December 2, 2012

MORE THAN APES:

The Moral Imagination (Russell Kirk, Imaginative Conservative)

What is this "moral imagination"? The phrase is Edmund Burke's, and it occurs in his Reflections on the Revolution in France. Burke describes the destruction of civilizing manners by the revolutionaries: 

All the decent drapery of life is to be rudely torn off. All the superadded ideas, furnished from the wardrobe of a moral imagination, which the heart owns, and the understanding ratifies, as necessary to cover the defects of our naked shivering nature, and to raise it to dignity in our own estimation, are to be exploded as a ridiculous, absurd, and antiquated fashion. 

On this scheme of things, a king is but a man; a queen is but a woman; a woman is but an animal; and an animal not of the highest order. All homage paid to the sex in general as such, and without distinct views, is to be regarded as romance and folly. . . . On the scheme of this barbarous philosophy, which is the offspring of cold hearts and muddy understandings, and which is as void of solid wisdom as it is destitute of all taste and elegance, laws are to be supported only by their own terrors, and by the concern which each individual may find in them from his own private speculations, or can spate to them from his own private interests. In the groves of their academy, at the end of every vista, you see nothing but the gallows . . . 

Nothing is more certain than that our manners, our civilization, and all the good things which are connected with manners, and with civilization, have, in this European world of ours, depended for ages upon two principles; I mean the spirit of a gentleman, and the spirit of religion.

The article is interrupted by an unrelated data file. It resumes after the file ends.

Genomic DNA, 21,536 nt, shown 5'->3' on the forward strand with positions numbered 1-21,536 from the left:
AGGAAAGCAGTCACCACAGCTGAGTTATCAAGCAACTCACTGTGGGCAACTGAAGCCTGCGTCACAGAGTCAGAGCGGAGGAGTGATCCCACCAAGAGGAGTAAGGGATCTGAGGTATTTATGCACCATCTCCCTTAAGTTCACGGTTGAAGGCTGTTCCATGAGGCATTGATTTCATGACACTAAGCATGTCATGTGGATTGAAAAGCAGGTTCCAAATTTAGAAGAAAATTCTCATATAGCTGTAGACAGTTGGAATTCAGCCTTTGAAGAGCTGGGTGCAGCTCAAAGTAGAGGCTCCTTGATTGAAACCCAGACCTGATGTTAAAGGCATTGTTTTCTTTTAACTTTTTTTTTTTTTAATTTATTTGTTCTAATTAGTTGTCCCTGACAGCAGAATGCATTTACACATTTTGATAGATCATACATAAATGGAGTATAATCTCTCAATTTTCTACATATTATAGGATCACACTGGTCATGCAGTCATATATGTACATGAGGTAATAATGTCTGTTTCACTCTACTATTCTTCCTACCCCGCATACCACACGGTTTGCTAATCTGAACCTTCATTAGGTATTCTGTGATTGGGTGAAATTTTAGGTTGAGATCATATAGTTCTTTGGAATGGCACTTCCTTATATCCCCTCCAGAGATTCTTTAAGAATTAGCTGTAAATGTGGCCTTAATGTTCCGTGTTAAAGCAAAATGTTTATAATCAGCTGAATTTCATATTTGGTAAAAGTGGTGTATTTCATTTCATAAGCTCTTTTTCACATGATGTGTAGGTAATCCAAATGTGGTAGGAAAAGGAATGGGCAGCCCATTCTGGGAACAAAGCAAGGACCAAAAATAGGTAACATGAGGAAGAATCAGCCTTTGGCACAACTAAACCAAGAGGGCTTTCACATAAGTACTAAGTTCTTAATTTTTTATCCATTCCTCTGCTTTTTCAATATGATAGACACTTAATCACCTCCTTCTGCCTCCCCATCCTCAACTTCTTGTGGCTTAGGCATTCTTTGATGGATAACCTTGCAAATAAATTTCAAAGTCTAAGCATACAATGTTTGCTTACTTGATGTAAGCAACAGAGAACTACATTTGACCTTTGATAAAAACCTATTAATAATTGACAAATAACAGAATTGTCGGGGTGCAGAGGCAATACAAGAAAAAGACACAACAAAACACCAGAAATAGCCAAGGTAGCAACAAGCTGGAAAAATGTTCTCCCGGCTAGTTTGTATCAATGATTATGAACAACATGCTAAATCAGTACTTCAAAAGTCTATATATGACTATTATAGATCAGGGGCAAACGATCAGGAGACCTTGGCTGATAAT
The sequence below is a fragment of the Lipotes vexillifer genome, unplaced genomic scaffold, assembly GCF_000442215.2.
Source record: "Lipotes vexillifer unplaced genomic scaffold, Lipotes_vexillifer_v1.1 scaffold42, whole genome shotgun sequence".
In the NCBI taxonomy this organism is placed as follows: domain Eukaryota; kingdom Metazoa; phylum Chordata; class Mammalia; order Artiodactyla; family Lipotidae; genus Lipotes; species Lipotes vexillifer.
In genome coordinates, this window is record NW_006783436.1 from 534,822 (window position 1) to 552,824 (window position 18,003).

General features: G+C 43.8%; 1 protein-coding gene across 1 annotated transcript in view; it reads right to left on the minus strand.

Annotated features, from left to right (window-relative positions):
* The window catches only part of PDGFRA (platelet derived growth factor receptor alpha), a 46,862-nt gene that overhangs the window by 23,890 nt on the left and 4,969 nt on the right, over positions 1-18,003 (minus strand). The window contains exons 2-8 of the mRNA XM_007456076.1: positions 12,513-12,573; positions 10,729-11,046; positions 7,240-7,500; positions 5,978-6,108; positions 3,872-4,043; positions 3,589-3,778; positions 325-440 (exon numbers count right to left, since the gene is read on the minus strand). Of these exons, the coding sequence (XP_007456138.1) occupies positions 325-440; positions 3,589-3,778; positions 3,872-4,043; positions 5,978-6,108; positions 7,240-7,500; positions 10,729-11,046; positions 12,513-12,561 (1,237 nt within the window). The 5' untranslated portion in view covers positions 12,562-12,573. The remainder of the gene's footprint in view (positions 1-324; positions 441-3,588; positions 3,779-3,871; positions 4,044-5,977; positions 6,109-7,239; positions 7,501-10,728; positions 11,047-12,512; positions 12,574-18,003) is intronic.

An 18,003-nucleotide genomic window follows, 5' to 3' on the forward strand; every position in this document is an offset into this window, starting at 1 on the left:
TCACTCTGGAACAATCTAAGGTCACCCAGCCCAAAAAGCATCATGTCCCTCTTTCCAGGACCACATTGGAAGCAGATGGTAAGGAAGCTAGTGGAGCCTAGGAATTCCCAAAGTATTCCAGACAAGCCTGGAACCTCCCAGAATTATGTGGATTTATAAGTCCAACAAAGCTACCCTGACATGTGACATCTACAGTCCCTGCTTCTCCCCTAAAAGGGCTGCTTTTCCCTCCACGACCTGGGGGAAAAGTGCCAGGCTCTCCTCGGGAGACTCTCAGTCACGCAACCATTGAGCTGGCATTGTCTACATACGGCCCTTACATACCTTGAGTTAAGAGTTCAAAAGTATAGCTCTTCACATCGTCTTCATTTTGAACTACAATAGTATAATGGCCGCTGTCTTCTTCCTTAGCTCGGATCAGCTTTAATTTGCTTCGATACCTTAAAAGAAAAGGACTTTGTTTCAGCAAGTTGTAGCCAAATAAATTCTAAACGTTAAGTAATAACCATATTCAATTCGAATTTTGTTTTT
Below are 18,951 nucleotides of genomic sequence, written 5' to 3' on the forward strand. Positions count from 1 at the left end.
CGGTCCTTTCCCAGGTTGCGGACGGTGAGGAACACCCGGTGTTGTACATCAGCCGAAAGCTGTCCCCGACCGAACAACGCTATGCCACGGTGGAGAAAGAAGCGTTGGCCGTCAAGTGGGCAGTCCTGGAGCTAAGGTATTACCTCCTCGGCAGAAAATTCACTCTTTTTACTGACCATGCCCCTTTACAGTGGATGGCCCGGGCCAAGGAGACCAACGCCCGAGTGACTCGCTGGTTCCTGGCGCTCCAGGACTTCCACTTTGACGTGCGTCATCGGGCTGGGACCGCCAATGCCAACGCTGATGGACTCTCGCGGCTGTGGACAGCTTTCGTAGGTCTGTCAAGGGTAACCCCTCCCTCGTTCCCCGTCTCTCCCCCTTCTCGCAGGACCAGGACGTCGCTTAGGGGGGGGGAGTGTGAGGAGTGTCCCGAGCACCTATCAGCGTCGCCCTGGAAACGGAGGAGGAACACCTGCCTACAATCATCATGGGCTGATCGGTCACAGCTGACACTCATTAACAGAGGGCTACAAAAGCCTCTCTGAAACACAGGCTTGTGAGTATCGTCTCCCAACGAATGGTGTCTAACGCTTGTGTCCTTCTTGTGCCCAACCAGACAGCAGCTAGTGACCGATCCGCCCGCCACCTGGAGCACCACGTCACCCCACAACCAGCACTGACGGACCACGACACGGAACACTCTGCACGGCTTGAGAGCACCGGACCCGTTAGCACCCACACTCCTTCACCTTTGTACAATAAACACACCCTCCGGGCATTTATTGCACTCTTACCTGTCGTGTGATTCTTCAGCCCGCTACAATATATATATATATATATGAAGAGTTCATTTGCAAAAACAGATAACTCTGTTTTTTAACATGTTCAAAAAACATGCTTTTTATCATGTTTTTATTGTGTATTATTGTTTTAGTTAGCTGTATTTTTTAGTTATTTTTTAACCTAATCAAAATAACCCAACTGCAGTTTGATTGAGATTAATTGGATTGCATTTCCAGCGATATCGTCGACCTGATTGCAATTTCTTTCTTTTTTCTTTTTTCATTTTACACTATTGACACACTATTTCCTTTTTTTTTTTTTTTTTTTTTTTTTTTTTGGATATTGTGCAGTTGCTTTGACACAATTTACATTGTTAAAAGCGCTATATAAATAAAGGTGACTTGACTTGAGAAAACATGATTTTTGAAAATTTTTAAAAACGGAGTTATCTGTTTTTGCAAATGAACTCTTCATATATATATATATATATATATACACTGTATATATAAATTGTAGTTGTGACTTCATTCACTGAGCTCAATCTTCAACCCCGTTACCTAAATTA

By this "moral imagination," Burke signifies that power of ethical perception which strides beyond the barriers of private experience and momentary events "especially," as the dictionary has it, "the higher form of this power exercised in poetry and art." The moral imagination aspires to the apprehending of right order in the soul and right order in the commonwealth. This moral imagination was the gift and the obsession of Plato and Vergil and Dante. Drawn from centuries of human consciousness, these concepts of the moral imagination--so powerfully if briefly put by Burke--are expressed afresh from age to age. So it is that the men of humane letters in our century whose work seems most likely to endure have not been neoterists, but rather bearers of an old standard, tossed by our modern winds of doctrine: the names of Eliot, Frost, Faulkner, Waugh, and Yeats may suffice to suggest the variety of this moral imagination in the twentieth century.

It is the moral imagination which informs us concerning the dignity of human nature, which instructs us that we are more than naked apes. 
Posted by at December 2, 2012 12:02 AM
  
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